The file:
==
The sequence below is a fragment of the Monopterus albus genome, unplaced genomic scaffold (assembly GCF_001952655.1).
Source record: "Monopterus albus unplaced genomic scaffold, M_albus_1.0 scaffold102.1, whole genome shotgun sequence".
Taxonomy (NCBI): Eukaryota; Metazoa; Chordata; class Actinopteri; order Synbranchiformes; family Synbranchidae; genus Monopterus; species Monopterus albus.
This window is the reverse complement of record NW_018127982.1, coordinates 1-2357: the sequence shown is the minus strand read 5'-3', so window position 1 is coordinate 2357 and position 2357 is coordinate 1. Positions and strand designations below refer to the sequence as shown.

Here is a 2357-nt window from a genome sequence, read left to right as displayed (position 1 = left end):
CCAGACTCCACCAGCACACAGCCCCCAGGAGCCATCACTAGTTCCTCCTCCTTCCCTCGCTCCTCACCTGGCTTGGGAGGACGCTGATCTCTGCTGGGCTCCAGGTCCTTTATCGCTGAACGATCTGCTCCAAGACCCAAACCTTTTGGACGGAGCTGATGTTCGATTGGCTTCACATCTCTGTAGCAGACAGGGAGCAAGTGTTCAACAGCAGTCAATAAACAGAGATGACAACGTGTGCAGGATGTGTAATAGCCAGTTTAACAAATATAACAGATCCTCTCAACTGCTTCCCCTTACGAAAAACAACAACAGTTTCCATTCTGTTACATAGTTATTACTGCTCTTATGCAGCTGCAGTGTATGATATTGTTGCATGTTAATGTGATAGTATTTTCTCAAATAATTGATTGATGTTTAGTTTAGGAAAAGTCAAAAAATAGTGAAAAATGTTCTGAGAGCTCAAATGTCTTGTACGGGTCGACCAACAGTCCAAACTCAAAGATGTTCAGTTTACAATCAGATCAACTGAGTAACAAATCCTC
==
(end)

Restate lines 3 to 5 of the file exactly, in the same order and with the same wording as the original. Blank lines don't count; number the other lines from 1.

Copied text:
Taxonomy (NCBI): Eukaryota; Metazoa; Chordata; class Actinopteri; order Synbranchiformes; family Synbranchidae; genus Monopterus; species Monopterus albus.
This window is the reverse complement of record NW_018127982.1, coordinates 1-2357: the sequence shown is the minus strand read 5'-3', so window position 1 is coordinate 2357 and position 2357 is coordinate 1. Positions and strand designations below refer to the sequence as shown.

Here is a 2357-nt window from a genome sequence, read left to right as displayed (position 1 = left end):